Stories help readers develop empathy. And when an entire community reads the same story at the same time, it's an opportunity to combat intolerance, foster belonging, and explore themes that might otherwise feel intimidating or risky. When empathy and understanding seem to be in short supply around the world, our 6th, 7th, and 8th graders came together, remote and in-person, for our first All Middle School Read with Jerry Craft's award-winning graphic novel, New Kid.
New Kid for Every Kid
From the author and illustrator's website, New Kid is "an honest graphic novel about starting over at a new school where diversity is low and the struggle to fit in is real. Seventh grader Jordan Banks loves nothing more than drawing cartoons about his life. But instead of sending him to the art school of his dreams, his parents enroll him in a prestigious private school known for its academics, where Jordan is one of the few kids of color in his entire grade."
Since publishing in 2019, New Kid has won the 2020 Newbery Medal and Coretta Scott King Book Awards Author Award among a long list of other accolades. Most importantly, it's a book featuring a diverse cast of characters and experiences that offers something for every reader. Within that context, the author deftly examines concepts like friendship, bullying, bias and assumptions, everyday racism, economic disparity, and more.
The Right Book at the Right Time
Librarian Ms. Whitney Etchison has wanted to get our middle schoolers involved in an all-school read since working with the Upper School on similar programs in the past. After reading New Kid, she was inspired to move forward this year. In early March, she coordinated with English Department Head and Advisory Coordinator Ms. Laura Steppe and Middle School Head Mr. Dan Keller who fully supported both her choice of book and emphasis on reading, community, and inclusion. As their plans developed throughout the summer, Director of Diversity, Equity, and Inclusion Mr. Michael Glasby also took a leadership role in establishing DEI protocols to make the program as beneficial as possible for everyone.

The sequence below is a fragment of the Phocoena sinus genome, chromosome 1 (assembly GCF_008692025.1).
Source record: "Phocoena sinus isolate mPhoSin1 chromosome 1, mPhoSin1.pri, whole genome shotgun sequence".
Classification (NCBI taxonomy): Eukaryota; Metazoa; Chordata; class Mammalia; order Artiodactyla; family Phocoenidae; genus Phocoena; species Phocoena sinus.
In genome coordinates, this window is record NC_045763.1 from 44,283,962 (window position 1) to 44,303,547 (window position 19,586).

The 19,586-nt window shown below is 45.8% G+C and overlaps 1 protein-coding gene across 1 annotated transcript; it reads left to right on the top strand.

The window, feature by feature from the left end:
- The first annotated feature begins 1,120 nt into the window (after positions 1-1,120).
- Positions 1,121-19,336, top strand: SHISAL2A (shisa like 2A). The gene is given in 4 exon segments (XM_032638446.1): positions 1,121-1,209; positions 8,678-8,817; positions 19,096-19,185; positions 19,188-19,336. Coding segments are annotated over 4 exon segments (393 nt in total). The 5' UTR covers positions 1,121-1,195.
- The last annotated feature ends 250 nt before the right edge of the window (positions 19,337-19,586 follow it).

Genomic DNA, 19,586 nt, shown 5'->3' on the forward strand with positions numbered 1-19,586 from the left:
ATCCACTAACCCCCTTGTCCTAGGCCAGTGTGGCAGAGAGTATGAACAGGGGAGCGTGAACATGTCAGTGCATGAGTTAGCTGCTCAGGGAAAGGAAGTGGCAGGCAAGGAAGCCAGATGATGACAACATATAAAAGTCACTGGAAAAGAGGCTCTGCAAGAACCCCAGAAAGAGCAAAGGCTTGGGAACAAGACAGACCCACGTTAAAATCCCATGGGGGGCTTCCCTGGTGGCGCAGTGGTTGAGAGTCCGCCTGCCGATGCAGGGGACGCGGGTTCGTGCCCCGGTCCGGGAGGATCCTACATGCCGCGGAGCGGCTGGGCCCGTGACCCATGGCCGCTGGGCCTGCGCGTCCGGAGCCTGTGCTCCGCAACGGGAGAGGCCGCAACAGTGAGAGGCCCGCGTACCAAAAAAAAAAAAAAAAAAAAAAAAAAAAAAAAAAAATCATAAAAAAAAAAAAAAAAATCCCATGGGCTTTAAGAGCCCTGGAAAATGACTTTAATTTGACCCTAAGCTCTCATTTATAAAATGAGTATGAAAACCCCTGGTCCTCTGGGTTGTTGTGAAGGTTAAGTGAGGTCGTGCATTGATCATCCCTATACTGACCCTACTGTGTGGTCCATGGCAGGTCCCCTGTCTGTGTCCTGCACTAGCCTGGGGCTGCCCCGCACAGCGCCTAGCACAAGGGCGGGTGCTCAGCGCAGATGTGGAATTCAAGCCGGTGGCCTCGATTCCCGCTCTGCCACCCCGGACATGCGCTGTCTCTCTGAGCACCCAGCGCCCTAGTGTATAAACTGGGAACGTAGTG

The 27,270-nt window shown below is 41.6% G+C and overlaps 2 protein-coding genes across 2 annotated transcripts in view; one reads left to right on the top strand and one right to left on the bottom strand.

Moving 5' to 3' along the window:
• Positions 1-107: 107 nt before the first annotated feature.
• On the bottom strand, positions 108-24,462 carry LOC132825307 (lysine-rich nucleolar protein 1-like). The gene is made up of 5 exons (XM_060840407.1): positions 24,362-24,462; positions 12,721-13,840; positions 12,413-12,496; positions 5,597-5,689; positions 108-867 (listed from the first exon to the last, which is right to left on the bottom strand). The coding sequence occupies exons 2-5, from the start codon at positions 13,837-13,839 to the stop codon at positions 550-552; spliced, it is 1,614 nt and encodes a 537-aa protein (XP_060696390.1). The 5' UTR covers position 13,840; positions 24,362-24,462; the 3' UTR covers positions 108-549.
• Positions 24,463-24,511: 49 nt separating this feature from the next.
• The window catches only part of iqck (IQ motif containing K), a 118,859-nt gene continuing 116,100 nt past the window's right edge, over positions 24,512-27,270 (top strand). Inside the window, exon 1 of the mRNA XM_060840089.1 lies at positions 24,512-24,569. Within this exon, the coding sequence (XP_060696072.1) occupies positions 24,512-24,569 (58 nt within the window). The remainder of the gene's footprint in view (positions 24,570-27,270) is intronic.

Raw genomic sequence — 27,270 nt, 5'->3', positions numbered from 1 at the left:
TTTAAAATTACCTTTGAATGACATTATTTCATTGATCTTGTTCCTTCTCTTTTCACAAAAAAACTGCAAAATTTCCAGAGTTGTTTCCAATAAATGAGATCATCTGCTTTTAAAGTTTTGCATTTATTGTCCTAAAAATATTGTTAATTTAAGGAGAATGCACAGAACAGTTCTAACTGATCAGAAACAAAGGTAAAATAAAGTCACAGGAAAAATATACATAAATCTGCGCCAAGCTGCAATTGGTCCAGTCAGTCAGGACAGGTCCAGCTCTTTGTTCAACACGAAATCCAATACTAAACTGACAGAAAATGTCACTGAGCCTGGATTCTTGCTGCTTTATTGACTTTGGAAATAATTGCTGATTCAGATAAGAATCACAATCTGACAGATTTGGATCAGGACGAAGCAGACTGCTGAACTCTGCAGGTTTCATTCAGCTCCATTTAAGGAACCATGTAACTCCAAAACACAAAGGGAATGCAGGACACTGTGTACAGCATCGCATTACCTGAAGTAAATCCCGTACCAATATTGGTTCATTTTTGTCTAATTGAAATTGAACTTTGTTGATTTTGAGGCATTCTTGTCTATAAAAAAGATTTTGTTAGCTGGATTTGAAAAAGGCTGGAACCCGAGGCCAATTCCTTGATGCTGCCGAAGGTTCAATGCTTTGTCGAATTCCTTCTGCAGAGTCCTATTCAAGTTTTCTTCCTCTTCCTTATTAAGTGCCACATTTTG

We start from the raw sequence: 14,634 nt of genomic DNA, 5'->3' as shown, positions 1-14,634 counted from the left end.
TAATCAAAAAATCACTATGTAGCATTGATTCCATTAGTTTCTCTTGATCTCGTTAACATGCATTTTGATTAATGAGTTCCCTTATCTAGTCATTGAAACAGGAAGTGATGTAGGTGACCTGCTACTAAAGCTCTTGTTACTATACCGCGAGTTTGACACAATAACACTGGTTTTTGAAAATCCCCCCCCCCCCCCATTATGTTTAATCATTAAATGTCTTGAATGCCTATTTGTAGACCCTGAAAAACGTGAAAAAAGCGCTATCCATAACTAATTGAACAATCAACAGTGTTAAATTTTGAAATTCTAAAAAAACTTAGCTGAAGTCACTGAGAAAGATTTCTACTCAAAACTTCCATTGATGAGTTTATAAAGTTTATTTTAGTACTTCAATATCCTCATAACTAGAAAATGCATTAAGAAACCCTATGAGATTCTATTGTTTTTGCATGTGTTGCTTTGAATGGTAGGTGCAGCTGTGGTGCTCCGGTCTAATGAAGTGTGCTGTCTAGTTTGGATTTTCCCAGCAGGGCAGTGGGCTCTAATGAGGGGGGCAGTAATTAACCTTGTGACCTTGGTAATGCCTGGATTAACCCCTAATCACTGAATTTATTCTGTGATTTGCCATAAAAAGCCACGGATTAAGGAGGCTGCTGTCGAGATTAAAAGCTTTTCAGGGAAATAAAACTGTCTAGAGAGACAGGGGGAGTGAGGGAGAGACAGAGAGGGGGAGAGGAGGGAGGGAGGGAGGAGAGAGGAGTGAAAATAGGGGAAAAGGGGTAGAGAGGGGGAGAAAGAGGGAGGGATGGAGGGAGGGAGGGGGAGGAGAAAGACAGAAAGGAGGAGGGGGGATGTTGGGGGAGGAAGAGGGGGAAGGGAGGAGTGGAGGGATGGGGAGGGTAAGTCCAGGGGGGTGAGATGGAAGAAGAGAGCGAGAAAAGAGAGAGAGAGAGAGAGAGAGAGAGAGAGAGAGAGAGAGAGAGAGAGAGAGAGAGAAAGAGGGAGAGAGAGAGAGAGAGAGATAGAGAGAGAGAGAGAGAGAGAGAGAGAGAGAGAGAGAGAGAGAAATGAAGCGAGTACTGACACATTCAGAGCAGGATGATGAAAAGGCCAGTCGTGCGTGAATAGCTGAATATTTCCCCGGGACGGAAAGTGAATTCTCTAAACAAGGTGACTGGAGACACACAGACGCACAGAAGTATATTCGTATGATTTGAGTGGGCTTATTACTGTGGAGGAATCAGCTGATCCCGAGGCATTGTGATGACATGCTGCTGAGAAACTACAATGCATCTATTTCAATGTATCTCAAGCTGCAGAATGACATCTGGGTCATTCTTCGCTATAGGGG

"Our library's mission is to support the lifelong love of reading with a collection that caters to diverse backgrounds, perspectives, interests, and opinions. New Kid was the perfect book to get our middle schoolers interacting with each other while supporting that mission." — Librarian Ms. Whitney Etchsion
Although the COVID-19 outbreak presented several logistical issues, Ms. Etchison charged ahead. She distributed books to every student and faculty member, organized workshops for teachers, and scheduled the event amid uncertainty about reopening campus. The final plan included four, hour-long discussion sessions for each group over four days, some in-person and some on Zoom, with reflection activities in advisory to follow.
This book addresses diversity, equity, and inclusion from multiple angles and identifiers — from race and economics to personality type and interest in different activities. Ms. Etchison created discussion prompts for each group to explore characters and scenes from the book while thinking about the bigger idea of how to create a community that values everyone for who they are.
"The kids loved reading the book, their reaction to it was really positive. Teachers too. And from a DEI perspective, I think it's a win. In the book, the characters make assumptions based on a lot of things. Many times, the reader has to fill in the blanks as to what the characters are thinking so it encourages self-reflection. It's really about developing empathy in general and not making assumptions about people when you don't know them. There's such a great variety of characters that any student could find something they connect with. The author does such a great job with that." — Ms. Etchison